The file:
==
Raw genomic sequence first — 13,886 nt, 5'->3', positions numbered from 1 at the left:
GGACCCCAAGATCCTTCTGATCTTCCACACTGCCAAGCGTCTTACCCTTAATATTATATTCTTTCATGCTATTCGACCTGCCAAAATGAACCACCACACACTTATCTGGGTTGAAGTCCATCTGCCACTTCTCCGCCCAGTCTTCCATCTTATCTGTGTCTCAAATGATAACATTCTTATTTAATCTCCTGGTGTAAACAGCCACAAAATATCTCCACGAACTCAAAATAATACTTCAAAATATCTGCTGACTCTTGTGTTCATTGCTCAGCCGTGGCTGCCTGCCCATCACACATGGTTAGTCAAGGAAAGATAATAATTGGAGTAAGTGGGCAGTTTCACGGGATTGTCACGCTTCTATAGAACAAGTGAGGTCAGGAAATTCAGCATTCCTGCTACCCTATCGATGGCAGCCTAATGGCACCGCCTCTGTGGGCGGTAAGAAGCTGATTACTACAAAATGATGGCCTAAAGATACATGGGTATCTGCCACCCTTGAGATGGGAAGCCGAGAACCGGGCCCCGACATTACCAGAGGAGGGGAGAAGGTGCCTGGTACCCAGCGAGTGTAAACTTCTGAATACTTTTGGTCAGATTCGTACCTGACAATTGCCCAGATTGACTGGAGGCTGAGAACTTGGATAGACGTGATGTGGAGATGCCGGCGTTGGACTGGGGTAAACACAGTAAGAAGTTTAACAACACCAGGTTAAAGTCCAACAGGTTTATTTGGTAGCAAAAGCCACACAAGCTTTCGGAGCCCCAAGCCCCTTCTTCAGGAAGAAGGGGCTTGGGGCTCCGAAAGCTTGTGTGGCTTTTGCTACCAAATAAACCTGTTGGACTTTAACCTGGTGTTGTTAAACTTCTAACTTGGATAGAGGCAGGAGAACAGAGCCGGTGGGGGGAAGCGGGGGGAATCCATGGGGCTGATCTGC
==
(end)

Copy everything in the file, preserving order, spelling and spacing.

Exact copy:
Raw genomic sequence first — 13,886 nt, 5'->3', positions numbered from 1 at the left:
GGACCCCAAGATCCTTCTGATCTTCCACACTGCCAAGCGTCTTACCCTTAATATTATATTCTTTCATGCTATTCGACCTGCCAAAATGAACCACCACACACTTATCTGGGTTGAAGTCCATCTGCCACTTCTCCGCCCAGTCTTCCATCTTATCTGTGTCTCAAATGATAACATTCTTATTTAATCTCCTGGTGTAAACAGCCACAAAATATCTCCACGAACTCAAAATAATACTTCAAAATATCTGCTGACTCTTGTGTTCATTGCTCAGCCGTGGCTGCCTGCCCATCACACATGGTTAGTCAAGGAAAGATAATAATTGGAGTAAGTGGGCAGTTTCACGGGATTGTCACGCTTCTATAGAACAAGTGAGGTCAGGAAATTCAGCATTCCTGCTACCCTATCGATGGCAGCCTAATGGCACCGCCTCTGTGGGCGGTAAGAAGCTGATTACTACAAAATGATGGCCTAAAGATACATGGGTATCTGCCACCCTTGAGATGGGAAGCCGAGAACCGGGCCCCGACATTACCAGAGGAGGGGAGAAGGTGCCTGGTACCCAGCGAGTGTAAACTTCTGAATACTTTTGGTCAGATTCGTACCTGACAATTGCCCAGATTGACTGGAGGCTGAGAACTTGGATAGACGTGATGTGGAGATGCCGGCGTTGGACTGGGGTAAACACAGTAAGAAGTTTAACAACACCAGGTTAAAGTCCAACAGGTTTATTTGGTAGCAAAAGCCACACAAGCTTTCGGAGCCCCAAGCCCCTTCTTCAGGAAGAAGGGGCTTGGGGCTCCGAAAGCTTGTGTGGCTTTTGCTACCAAATAAACCTGTTGGACTTTAACCTGGTGTTGTTAAACTTCTAACTTGGATAGAGGCAGGAGAACAGAGCCGGTGGGGGGAAGCGGGGGGAATCCATGGGGCTGATCTGC